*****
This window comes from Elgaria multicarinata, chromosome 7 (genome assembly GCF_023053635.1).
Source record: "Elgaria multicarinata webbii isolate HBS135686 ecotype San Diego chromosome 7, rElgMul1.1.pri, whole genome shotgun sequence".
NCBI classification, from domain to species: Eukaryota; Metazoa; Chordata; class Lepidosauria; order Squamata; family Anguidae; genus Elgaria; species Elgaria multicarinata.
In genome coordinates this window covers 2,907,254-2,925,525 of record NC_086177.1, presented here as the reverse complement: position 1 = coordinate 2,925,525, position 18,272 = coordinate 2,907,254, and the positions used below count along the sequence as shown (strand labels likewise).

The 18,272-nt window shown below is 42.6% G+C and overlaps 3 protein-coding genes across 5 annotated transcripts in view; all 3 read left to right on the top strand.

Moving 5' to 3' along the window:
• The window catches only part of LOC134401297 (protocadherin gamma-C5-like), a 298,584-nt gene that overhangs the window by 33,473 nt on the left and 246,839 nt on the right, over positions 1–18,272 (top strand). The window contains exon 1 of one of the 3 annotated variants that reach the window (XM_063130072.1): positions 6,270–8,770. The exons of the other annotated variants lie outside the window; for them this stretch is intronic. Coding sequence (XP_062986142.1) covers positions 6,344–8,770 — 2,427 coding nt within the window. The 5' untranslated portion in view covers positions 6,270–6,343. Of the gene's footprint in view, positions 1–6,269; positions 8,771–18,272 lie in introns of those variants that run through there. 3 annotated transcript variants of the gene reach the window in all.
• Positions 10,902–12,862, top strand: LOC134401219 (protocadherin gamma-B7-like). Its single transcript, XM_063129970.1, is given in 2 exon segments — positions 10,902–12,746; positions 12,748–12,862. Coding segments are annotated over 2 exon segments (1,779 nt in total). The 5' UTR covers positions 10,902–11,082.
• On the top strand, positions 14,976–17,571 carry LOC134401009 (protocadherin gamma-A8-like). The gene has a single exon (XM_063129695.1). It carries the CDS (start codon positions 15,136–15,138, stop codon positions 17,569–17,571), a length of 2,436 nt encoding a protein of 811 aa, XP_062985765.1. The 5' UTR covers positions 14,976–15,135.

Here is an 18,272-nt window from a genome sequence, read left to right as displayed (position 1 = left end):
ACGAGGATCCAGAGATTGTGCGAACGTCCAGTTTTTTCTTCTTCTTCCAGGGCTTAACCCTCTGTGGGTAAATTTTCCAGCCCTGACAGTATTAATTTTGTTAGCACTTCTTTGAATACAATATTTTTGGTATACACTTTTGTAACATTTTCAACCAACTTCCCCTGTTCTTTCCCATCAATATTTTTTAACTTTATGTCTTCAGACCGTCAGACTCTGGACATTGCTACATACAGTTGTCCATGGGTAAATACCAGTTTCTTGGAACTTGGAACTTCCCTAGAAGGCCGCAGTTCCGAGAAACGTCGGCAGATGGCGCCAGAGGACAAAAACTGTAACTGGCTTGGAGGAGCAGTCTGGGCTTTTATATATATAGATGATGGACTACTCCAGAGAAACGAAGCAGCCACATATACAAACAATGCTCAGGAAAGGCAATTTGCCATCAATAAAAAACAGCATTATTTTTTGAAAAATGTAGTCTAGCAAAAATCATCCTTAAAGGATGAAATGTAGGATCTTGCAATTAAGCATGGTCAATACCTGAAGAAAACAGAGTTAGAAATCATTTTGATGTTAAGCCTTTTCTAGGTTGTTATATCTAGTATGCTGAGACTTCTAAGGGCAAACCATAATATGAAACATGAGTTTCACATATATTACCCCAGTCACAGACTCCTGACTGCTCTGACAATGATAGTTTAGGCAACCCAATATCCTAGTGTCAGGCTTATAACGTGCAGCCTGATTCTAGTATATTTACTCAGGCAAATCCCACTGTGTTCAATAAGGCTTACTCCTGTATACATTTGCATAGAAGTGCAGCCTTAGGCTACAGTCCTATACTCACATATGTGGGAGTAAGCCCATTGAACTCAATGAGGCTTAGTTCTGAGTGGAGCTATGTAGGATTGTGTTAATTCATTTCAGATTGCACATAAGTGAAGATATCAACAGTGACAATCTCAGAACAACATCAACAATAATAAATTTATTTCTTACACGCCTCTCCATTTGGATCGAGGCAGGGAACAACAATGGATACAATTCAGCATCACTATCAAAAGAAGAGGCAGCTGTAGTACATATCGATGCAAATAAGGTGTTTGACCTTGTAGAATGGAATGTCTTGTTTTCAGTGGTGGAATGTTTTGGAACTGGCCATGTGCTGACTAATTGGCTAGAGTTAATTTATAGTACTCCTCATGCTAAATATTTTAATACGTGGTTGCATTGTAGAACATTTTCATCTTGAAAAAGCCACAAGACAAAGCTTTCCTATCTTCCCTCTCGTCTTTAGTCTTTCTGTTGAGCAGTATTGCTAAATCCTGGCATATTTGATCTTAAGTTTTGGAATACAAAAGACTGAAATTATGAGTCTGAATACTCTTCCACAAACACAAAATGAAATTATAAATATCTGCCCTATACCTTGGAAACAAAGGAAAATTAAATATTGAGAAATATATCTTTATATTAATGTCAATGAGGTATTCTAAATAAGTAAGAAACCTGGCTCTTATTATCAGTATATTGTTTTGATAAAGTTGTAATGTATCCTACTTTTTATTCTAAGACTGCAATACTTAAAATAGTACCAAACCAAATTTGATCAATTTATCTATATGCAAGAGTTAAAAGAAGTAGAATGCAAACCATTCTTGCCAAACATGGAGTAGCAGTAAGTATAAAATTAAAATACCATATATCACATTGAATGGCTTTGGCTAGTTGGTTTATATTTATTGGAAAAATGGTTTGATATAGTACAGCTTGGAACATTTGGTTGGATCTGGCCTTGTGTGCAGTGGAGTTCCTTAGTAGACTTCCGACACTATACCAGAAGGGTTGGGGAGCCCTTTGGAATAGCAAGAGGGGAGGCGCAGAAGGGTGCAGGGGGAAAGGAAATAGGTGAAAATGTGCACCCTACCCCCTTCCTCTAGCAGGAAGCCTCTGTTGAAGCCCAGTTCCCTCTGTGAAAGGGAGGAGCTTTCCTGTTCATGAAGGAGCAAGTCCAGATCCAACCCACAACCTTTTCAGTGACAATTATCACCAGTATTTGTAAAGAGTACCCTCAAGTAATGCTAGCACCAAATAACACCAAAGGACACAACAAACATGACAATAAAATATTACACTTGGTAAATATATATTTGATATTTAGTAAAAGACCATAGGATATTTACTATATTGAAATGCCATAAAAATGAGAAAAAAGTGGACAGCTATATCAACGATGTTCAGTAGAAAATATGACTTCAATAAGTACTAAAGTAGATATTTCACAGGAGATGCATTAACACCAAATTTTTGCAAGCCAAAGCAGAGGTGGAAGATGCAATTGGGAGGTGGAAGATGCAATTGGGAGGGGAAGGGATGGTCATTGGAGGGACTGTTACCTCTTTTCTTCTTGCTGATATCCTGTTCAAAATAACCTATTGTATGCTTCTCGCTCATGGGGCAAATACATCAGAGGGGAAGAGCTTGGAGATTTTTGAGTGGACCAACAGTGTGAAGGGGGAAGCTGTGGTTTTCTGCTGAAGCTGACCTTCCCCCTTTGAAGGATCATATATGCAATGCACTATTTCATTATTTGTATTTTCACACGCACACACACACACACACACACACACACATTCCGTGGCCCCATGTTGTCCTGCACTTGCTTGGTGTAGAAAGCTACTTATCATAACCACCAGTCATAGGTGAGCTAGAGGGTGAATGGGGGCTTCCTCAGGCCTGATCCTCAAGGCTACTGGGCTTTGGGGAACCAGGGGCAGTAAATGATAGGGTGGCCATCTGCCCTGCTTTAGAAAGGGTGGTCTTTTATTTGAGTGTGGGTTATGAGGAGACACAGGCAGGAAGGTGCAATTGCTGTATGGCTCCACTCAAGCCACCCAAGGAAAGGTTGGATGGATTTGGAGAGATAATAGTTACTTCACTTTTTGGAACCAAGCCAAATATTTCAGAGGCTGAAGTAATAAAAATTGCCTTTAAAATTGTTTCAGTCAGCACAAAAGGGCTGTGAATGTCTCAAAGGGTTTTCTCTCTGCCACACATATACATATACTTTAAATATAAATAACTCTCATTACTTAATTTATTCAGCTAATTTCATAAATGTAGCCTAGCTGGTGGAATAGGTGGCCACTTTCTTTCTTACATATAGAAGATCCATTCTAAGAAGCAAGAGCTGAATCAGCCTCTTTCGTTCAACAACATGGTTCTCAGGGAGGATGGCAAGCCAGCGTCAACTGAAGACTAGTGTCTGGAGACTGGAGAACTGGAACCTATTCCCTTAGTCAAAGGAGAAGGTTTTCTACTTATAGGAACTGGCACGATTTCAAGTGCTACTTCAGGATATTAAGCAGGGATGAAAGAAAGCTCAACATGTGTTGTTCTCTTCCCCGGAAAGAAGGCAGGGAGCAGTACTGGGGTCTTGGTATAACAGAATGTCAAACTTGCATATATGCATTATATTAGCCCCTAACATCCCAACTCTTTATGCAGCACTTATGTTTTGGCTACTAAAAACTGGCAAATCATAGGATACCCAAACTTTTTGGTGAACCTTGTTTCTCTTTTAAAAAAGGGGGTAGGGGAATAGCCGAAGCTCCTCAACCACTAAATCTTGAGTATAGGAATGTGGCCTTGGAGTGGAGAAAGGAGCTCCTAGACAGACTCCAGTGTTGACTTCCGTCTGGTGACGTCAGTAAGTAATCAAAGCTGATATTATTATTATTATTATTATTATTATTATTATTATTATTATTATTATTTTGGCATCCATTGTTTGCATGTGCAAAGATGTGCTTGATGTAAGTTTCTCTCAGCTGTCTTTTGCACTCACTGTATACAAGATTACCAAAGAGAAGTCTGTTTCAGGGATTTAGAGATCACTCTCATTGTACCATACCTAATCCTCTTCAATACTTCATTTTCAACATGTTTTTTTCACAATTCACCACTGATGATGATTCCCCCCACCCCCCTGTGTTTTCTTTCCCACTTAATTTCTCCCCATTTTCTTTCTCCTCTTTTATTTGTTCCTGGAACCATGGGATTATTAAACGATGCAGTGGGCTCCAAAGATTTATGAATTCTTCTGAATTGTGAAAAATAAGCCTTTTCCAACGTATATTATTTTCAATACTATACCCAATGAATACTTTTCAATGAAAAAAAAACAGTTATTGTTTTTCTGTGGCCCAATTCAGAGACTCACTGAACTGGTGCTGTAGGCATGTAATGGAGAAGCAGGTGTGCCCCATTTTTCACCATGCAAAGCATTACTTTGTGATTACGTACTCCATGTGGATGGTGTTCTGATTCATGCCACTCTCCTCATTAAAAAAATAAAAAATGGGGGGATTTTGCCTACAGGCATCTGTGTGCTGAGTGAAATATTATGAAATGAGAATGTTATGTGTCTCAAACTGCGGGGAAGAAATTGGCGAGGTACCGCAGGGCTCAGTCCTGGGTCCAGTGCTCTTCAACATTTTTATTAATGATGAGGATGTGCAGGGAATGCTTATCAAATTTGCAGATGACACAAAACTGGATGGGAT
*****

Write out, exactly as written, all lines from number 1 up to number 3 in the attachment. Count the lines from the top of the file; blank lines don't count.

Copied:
This window comes from Elgaria multicarinata, chromosome 7 (genome assembly GCF_023053635.1).
Source record: "Elgaria multicarinata webbii isolate HBS135686 ecotype San Diego chromosome 7, rElgMul1.1.pri, whole genome shotgun sequence".
NCBI classification, from domain to species: Eukaryota; Metazoa; Chordata; class Lepidosauria; order Squamata; family Anguidae; genus Elgaria; species Elgaria multicarinata.